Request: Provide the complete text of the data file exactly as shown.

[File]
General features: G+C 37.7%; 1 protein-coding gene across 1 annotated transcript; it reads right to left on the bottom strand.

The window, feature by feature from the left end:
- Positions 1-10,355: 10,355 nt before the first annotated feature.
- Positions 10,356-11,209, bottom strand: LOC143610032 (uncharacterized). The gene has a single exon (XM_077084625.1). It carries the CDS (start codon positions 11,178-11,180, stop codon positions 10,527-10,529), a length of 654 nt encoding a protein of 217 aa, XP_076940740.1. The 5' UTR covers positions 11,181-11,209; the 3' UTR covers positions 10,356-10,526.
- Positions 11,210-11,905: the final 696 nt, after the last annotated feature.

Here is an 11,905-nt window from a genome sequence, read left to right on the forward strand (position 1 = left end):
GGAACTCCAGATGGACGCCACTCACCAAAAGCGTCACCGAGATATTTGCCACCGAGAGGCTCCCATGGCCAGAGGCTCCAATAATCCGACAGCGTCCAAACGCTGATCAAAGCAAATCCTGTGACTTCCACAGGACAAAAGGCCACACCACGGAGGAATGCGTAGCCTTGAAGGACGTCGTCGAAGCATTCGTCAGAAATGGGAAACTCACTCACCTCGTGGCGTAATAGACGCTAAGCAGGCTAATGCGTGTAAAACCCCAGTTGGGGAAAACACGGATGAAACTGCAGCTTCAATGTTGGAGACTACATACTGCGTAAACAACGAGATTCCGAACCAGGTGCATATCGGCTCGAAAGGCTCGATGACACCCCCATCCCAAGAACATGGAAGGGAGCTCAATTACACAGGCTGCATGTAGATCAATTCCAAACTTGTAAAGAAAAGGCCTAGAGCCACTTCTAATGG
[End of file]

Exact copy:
General features: G+C 37.7%; 1 protein-coding gene across 1 annotated transcript; it reads right to left on the bottom strand.

The window, feature by feature from the left end:
- Positions 1-10,355: 10,355 nt before the first annotated feature.
- Positions 10,356-11,209, bottom strand: LOC143610032 (uncharacterized). The gene has a single exon (XM_077084625.1). It carries the CDS (start codon positions 11,178-11,180, stop codon positions 10,527-10,529), a length of 654 nt encoding a protein of 217 aa, XP_076940740.1. The 5' UTR covers positions 11,181-11,209; the 3' UTR covers positions 10,356-10,526.
- Positions 11,210-11,905: the final 696 nt, after the last annotated feature.

Here is an 11,905-nt window from a genome sequence, read left to right on the forward strand (position 1 = left end):
GGAACTCCAGATGGACGCCACTCACCAAAAGCGTCACCGAGATATTTGCCACCGAGAGGCTCCCATGGCCAGAGGCTCCAATAATCCGACAGCGTCCAAACGCTGATCAAAGCAAATCCTGTGACTTCCACAGGACAAAAGGCCACACCACGGAGGAATGCGTAGCCTTGAAGGACGTCGTCGAAGCATTCGTCAGAAATGGGAAACTCACTCACCTCGTGGCGTAATAGACGCTAAGCAGGCTAATGCGTGTAAAACCCCAGTTGGGGAAAACACGGATGAAACTGCAGCTTCAATGTTGGAGACTACATACTGCGTAAACAACGAGATTCCGAACCAGGTGCATATCGGCTCGAAAGGCTCGATGACACCCCCATCCCAAGAACATGGAAGGGAGCTCAATTACACAGGCTGCATGTAGATCAATTCCAAACTTGTAAAGAAAAGGCCTAGAGCCACTTCTAATGG